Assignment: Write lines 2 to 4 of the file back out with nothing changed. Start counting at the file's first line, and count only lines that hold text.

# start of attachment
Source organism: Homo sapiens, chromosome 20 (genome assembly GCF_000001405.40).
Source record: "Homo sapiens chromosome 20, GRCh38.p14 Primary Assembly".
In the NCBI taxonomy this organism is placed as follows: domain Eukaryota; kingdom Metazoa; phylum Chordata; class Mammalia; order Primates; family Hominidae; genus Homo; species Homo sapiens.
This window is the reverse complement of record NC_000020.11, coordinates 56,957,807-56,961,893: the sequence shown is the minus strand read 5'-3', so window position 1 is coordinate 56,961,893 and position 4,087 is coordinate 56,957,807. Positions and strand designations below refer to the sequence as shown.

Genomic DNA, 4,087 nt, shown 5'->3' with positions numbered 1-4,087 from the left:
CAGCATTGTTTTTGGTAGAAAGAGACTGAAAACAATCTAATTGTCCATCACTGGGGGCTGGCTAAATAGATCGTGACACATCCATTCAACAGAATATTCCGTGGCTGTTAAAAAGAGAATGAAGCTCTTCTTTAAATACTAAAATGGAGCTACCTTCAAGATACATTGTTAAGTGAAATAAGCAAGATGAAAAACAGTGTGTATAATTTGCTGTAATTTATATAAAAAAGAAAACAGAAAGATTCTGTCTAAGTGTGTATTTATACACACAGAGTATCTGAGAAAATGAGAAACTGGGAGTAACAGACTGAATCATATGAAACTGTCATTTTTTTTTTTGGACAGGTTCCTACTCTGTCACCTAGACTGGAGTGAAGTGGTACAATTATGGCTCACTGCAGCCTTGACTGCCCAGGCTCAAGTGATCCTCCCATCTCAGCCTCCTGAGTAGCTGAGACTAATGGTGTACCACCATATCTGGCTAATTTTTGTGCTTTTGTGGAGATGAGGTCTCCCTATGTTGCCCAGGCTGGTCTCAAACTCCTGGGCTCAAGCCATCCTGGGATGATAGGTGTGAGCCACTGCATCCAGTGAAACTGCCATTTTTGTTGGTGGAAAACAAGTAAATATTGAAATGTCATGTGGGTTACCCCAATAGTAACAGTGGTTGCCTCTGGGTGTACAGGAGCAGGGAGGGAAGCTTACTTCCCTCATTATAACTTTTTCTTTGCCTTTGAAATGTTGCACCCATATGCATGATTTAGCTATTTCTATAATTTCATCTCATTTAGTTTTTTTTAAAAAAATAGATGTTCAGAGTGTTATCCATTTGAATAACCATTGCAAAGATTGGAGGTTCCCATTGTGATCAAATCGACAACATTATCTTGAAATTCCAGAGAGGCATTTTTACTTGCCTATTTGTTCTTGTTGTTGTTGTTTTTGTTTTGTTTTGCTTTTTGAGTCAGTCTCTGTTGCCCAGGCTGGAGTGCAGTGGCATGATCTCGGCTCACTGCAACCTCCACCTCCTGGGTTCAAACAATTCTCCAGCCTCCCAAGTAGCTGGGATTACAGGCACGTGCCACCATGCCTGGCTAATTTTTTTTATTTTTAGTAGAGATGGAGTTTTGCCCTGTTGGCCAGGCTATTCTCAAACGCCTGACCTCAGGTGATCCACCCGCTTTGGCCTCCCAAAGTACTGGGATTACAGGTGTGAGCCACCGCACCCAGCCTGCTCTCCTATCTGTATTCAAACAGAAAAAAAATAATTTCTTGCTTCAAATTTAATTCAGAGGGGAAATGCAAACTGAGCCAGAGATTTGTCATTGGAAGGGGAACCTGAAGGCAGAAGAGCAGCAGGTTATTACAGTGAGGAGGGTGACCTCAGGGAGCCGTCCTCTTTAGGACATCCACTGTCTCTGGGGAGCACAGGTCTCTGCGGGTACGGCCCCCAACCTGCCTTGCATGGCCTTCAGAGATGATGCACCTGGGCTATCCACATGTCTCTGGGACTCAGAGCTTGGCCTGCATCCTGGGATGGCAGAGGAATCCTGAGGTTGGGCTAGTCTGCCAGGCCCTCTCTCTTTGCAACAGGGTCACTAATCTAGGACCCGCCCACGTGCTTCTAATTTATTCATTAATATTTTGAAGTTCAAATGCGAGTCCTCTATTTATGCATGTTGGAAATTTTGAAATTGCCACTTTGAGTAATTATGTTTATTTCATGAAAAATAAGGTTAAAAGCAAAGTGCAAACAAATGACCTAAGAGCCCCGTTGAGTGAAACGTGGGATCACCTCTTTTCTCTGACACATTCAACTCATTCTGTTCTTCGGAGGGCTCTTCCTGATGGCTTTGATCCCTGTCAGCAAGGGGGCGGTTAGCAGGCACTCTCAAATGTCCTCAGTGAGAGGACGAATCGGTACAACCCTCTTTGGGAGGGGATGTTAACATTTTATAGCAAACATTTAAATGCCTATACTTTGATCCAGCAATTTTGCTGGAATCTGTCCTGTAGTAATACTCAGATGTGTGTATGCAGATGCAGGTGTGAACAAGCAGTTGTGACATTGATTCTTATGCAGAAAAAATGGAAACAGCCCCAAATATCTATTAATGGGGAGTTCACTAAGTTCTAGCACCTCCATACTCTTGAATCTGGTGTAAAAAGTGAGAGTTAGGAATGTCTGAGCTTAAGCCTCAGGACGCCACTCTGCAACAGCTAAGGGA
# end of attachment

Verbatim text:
Source record: "Homo sapiens chromosome 20, GRCh38.p14 Primary Assembly".
In the NCBI taxonomy this organism is placed as follows: domain Eukaryota; kingdom Metazoa; phylum Chordata; class Mammalia; order Primates; family Hominidae; genus Homo; species Homo sapiens.
This window is the reverse complement of record NC_000020.11, coordinates 56,957,807-56,961,893: the sequence shown is the minus strand read 5'-3', so window position 1 is coordinate 56,961,893 and position 4,087 is coordinate 56,957,807. Positions and strand designations below refer to the sequence as shown.